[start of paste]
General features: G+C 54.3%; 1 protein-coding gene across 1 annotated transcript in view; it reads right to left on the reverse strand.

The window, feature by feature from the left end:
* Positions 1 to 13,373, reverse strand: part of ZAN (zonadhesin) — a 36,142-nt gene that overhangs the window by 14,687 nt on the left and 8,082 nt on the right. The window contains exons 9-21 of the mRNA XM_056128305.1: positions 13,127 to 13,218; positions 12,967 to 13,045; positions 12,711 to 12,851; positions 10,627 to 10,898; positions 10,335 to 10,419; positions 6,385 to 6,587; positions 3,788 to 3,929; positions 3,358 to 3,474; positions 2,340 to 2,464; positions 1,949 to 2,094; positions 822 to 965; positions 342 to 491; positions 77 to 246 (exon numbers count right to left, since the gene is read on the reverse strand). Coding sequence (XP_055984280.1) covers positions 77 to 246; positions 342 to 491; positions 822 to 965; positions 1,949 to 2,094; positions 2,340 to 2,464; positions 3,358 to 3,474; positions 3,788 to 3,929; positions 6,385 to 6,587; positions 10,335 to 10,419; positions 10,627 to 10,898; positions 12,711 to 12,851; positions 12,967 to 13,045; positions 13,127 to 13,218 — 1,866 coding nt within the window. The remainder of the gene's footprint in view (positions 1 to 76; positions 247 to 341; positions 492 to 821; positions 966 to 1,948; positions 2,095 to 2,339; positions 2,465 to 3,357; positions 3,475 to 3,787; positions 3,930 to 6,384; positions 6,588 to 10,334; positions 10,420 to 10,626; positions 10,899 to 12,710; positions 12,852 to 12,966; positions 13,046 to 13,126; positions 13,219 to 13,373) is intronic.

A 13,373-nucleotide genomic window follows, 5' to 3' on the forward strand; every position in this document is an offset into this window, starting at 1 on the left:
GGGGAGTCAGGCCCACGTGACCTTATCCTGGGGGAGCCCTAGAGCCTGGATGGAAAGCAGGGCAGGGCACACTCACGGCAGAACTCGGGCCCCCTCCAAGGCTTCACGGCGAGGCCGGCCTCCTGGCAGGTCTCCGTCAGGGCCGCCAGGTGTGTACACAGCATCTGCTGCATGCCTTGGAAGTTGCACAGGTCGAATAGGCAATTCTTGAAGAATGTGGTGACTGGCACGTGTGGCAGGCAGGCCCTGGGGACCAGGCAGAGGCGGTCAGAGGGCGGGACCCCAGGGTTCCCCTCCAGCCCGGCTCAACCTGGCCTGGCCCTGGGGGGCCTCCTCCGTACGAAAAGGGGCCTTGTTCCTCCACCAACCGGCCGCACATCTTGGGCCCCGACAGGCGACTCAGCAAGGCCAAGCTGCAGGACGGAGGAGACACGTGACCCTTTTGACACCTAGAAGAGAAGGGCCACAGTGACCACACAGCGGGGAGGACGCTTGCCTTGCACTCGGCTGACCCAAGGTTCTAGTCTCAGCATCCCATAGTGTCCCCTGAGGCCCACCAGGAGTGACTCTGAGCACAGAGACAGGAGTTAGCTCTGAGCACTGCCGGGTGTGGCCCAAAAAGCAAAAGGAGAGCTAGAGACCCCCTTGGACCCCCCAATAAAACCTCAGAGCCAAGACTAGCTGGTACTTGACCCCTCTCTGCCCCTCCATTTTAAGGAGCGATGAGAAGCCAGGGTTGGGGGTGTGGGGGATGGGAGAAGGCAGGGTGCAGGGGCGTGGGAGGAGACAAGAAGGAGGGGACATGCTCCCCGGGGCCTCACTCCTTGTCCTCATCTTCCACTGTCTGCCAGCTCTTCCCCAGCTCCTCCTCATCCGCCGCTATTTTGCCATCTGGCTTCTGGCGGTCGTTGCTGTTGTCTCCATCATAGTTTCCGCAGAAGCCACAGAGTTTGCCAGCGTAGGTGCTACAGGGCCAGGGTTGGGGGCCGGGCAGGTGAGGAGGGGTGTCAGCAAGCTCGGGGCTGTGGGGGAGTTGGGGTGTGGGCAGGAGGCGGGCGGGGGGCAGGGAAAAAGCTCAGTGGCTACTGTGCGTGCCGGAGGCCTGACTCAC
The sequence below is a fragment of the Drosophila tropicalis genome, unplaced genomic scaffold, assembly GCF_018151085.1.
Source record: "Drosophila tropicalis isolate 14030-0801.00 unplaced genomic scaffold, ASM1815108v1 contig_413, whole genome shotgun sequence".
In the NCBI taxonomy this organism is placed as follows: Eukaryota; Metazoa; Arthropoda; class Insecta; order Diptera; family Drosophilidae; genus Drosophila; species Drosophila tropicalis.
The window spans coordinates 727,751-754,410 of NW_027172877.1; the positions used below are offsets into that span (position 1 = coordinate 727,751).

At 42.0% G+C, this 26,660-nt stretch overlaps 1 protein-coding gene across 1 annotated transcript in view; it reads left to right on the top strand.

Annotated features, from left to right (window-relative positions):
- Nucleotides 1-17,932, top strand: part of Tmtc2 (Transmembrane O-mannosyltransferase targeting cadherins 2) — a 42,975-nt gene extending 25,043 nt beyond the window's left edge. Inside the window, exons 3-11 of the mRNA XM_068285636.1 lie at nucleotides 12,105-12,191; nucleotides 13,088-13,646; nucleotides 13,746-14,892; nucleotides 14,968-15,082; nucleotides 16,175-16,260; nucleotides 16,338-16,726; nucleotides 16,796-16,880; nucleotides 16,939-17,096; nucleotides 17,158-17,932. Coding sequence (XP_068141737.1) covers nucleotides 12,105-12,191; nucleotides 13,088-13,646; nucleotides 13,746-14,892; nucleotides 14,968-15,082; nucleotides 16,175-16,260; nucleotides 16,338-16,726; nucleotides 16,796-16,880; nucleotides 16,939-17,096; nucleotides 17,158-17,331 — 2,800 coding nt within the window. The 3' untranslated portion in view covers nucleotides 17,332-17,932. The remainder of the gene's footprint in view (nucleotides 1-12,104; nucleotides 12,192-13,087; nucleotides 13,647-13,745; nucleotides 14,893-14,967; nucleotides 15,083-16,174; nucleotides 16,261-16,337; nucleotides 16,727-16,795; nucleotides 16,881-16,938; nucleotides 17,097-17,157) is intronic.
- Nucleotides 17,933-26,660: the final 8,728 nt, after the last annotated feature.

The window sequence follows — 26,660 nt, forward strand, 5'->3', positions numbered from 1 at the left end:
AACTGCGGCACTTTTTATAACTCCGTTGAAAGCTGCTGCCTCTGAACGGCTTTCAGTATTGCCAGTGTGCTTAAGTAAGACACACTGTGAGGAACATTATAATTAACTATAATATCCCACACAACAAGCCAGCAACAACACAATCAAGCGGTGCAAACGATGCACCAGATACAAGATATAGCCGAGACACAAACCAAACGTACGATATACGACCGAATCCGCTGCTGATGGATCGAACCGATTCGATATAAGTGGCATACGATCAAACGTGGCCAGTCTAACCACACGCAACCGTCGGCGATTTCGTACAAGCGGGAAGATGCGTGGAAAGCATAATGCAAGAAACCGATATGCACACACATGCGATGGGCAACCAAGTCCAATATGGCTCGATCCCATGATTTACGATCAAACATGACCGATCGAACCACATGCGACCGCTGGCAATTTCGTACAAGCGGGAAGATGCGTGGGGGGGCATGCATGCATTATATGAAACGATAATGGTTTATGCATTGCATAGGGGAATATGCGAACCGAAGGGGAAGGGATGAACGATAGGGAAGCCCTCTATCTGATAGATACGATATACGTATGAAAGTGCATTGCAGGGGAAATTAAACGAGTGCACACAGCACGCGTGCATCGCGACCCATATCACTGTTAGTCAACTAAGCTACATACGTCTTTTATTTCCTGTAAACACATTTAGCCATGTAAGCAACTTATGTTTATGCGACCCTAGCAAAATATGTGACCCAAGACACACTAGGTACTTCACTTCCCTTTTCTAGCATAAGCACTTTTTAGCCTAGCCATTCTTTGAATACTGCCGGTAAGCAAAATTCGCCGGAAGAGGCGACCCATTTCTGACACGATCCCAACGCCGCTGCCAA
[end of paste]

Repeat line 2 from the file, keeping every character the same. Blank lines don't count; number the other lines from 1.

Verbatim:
The window, feature by feature from the left end: